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2020 NBA Draft scouting report: Amar Sylla

Potentially pegged for the second round, Sylla is an intriguing prospect.

Amar Sylla, #43 of Filou Oostende and Aaron White, #30 of... Photo by Davide Di Lalla/Pacific Press/LightRocket via Getty Images

In advance of the 2020 NBA Draft, Peachtree Hoops is evaluating prospects with a look at what the Atlanta Hawks might be considering from now until the selection process occurs. Dozens of prospects will profiled in this space and, today, we evaluate Amar Sylla.

Having spent all of his junior career thus far with the Real Madrid Junior Team, 18-year-old Senegalese big man Amar Sylla launched his professional journey with Belgian side Oostende this season. From there, he emerged as one of the more interesting international prospects ahead of the 2020 NBA Draft.

The 2019-20 season was when Sylla arrived, so to speak.

The previous season with the Real Madrid Junior Team, Sylla had only played a total of eight games (per Real GM). However, he then signed a three-year deal (containing an NBA-out clause) with Belgian champions Oostende, where he started every game he has featured in, a total of 31, as they participated in both their domestic league and in the Basketball Champions League.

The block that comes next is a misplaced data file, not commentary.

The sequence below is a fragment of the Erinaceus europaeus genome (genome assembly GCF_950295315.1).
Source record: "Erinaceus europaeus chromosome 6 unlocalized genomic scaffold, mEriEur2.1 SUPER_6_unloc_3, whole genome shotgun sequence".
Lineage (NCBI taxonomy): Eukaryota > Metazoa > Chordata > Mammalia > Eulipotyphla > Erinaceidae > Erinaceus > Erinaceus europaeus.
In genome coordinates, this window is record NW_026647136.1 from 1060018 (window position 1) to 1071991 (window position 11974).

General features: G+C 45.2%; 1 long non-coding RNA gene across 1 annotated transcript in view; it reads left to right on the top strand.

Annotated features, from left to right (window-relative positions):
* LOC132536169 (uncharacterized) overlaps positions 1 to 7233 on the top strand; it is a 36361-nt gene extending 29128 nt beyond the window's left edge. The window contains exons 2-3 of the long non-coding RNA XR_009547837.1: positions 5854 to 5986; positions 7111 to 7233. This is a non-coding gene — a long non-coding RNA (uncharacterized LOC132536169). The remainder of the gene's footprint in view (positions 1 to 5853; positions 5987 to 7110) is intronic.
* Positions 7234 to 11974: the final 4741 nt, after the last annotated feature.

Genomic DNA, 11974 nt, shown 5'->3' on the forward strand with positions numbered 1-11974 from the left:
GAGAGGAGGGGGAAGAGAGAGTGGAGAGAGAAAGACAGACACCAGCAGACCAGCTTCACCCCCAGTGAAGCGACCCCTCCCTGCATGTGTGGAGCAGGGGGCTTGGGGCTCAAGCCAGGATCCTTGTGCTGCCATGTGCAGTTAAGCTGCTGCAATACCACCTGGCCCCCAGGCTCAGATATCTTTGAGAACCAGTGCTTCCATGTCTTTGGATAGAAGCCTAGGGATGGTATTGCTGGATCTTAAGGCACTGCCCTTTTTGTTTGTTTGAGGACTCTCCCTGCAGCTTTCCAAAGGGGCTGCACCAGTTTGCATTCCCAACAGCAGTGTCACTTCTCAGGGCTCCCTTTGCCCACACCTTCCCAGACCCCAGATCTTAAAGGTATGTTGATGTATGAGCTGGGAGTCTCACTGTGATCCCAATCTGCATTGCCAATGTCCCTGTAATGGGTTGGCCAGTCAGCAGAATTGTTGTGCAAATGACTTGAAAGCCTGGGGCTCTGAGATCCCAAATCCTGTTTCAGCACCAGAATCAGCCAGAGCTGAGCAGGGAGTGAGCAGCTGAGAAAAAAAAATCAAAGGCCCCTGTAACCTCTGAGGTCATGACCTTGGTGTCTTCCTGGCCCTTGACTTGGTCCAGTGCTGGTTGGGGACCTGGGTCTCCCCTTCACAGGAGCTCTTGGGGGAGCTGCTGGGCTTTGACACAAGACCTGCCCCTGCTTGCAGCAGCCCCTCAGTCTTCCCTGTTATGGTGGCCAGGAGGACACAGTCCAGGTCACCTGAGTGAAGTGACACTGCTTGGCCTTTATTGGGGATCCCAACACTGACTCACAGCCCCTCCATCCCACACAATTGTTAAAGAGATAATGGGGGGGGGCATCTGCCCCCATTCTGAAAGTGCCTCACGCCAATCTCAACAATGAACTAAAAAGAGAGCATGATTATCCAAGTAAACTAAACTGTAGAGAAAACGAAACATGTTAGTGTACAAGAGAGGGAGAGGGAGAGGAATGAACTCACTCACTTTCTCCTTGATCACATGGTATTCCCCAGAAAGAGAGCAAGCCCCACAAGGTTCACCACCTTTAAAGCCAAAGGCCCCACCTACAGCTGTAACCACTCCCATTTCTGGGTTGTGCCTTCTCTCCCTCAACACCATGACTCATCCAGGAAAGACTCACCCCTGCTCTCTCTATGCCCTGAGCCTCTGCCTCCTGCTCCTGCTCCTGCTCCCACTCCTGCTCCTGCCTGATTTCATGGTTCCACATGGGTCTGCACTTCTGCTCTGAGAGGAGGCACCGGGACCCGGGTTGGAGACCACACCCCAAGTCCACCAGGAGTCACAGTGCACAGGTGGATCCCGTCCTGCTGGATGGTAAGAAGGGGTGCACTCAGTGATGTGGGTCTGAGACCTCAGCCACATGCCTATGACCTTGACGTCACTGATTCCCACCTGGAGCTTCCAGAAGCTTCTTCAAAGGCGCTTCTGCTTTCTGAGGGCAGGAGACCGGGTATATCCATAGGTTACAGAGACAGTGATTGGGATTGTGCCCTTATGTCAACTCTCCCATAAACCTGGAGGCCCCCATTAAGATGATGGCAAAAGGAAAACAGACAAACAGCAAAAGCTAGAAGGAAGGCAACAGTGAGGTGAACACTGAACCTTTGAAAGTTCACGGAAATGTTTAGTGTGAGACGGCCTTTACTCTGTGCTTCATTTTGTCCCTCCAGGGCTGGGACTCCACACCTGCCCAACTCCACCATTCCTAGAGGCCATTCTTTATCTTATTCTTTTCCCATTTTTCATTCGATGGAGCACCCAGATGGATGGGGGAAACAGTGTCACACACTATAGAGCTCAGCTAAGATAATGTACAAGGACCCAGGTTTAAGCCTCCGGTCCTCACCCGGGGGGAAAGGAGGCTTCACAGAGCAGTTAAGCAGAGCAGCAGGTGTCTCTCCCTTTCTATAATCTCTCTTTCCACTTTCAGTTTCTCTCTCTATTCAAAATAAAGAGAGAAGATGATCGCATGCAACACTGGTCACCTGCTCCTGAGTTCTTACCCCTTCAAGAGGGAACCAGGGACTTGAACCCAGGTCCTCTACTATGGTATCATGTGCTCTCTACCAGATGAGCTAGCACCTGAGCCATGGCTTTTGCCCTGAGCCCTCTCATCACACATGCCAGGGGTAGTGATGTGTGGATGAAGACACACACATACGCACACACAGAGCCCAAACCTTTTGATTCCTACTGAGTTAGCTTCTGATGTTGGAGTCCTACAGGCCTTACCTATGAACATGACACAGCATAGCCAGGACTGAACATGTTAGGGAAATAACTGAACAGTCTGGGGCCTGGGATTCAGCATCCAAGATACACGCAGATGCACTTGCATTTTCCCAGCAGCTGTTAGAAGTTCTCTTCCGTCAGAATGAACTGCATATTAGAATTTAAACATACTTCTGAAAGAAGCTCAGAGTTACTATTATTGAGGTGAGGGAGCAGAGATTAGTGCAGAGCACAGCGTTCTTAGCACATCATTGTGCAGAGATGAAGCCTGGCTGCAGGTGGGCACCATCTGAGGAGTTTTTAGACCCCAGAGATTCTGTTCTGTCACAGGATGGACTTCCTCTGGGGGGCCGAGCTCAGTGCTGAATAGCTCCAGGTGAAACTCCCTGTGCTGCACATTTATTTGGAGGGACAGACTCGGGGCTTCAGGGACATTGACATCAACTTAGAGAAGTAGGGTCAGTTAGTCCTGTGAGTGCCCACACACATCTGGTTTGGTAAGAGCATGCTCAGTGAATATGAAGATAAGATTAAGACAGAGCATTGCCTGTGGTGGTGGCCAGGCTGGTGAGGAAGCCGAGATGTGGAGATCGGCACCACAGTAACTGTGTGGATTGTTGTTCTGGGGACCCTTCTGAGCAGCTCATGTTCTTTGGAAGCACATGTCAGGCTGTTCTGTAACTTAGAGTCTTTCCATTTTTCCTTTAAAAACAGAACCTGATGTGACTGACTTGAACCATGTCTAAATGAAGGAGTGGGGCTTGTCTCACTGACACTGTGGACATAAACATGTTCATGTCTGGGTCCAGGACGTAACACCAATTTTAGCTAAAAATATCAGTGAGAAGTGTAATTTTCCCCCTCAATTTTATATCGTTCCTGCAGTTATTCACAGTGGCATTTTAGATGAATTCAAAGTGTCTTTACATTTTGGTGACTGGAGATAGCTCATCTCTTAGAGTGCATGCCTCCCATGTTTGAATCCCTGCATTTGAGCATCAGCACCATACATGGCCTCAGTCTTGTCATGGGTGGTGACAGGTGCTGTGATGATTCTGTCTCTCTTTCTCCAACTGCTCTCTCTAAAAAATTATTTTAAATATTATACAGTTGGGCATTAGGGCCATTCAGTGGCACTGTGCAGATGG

Opportunity was the name of the game for Sylla, something that just wasn’t going to come at a team like Real Madrid — not as an 18-year-old trying come through.

“I think this is the best step for me at this stage of my career,” Sylla told ESPN last year. “I’ve been told that Oostende’s coach, Dario Gjergja, is very highly regarded, and that this club has a strong reputation in Europe. This is an opportunity to get playing time in a good first division league in Europe, as well as the FIBA Champions league, something that is not possible in Spain.”

Oostende also had a clear path for Sylla in furthering his development.

“We’re building a young team with a lot of talent and we’re very happy to sign one of the top prospects in Europe,” said coach Dario Gjergja via ESPN. “I hope to be able to help Amar reach the highest levels — the Euroleague or NBA. In Real Madrid he played as a center, but I think with us he can become more versatile than that.”